Edward’s short reign was one of religious persecution as the Protestant king tried to terrorise his subjects into following his will. His premature death was greeted with relief by many Catholics for now it was the turn of the Protestants to be subjected to the will of Mary Tudor.

Unlike her father and brother, Mary is seated, but her portrait is no less authoritative. Her erect posture and uncompromising stare are enough to turn living flesh into stone but there is little to be read there; we cannot see beyond her steely gaze to the woman within.

Her attempts to reinstate the Catholic religion and wipe out the much newer Protestant religion resulted in the burnings and torture that earned her the posthumous name ‘Bloody Mary.’ But viewed more objectively, her personal sorrows were immeasurable. Mary had lived a sorry life; rejected by her father, disinherited from the succession, stripped of her title ‘princess’, separated from her mother, Katherine of Aragon, Mary channelled all her frustration and anger into her religion. Her devotion to God and the Catholic Church was matched only by her passion for her husband, the reluctant Philip of Spain, and her wish for a son to follow after her.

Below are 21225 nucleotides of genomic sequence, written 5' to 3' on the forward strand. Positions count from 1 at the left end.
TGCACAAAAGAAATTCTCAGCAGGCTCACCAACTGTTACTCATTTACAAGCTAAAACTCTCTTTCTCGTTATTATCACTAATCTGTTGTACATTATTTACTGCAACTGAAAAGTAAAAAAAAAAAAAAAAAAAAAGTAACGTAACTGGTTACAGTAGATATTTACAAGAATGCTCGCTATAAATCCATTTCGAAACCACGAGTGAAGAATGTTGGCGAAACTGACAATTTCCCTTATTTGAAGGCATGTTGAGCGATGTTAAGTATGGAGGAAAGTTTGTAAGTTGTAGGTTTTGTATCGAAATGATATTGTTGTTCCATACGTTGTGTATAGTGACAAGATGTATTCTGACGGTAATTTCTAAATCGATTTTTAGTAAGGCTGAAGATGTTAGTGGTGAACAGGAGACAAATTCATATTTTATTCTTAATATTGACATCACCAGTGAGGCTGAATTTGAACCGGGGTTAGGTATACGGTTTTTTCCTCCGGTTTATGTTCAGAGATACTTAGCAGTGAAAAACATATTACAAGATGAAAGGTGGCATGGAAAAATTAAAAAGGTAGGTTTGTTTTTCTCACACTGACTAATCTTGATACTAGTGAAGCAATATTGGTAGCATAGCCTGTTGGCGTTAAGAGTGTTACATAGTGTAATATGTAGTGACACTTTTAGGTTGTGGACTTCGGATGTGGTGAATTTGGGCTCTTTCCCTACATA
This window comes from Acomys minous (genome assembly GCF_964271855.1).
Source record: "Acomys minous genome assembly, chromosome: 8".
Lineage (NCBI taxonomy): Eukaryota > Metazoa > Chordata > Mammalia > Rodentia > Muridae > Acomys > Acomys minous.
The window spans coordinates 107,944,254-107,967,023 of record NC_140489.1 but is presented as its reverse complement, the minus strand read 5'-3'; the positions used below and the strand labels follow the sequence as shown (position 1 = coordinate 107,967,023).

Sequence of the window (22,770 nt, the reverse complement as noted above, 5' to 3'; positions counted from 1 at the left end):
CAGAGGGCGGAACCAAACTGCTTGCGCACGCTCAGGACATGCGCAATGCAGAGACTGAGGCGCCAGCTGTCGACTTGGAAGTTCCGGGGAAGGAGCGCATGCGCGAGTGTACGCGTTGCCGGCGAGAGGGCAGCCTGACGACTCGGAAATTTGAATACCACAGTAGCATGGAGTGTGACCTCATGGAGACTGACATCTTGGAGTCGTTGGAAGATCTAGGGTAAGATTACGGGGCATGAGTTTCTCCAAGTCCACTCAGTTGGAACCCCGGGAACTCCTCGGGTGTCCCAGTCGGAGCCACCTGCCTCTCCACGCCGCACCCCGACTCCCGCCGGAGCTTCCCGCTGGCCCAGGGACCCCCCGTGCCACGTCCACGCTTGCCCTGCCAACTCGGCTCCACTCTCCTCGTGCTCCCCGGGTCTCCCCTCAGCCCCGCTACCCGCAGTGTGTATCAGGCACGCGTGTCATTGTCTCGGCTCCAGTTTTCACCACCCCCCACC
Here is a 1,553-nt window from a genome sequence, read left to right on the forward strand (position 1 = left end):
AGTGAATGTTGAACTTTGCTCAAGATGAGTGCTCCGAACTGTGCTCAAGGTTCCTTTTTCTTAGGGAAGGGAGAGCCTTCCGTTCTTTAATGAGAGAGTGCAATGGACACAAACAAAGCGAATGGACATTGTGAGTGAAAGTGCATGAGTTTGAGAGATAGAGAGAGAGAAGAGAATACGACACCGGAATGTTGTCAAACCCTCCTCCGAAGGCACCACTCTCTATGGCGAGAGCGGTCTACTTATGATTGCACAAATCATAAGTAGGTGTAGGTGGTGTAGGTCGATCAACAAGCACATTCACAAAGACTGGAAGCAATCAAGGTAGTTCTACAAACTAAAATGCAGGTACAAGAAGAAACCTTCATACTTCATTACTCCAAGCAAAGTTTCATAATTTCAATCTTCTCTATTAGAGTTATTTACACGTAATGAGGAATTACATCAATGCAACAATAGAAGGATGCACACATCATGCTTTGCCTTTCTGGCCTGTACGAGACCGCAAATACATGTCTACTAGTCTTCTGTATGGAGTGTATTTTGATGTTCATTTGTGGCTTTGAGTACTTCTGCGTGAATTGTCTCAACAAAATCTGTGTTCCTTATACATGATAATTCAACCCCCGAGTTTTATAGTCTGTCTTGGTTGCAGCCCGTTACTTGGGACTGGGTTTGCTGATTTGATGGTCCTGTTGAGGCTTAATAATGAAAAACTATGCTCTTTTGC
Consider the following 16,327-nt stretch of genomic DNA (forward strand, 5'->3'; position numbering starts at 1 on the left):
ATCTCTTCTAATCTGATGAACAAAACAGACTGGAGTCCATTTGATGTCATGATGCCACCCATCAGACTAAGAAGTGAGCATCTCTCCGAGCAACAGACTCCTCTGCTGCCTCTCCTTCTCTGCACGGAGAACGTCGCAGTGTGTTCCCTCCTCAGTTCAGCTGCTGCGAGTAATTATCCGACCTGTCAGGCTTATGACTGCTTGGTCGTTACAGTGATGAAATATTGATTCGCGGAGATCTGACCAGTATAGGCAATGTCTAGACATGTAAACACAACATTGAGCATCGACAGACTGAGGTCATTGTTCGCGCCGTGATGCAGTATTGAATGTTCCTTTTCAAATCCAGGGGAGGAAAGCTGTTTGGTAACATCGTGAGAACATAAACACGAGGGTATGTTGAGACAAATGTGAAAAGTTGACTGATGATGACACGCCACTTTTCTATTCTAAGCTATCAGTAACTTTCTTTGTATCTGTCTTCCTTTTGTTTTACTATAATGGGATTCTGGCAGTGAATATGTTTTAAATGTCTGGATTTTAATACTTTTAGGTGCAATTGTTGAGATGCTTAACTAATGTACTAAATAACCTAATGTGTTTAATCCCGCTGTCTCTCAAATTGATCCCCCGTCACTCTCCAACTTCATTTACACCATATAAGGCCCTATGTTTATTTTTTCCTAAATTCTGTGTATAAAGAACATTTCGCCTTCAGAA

Her health was never good; there is some evidence that her menstrual cycle was erratic and she suffered both physically and mentally from a young age. In later years her failure to conceive, her phantom pregnancies and failing marriage compounded her misery until she died a painful death in 1558 leaving no heir. Mary, who had gone to extreme lengths to rid England of the new religion, was now forced to leave the realm in the hands of a Protestant queen, her sister Elizabeth.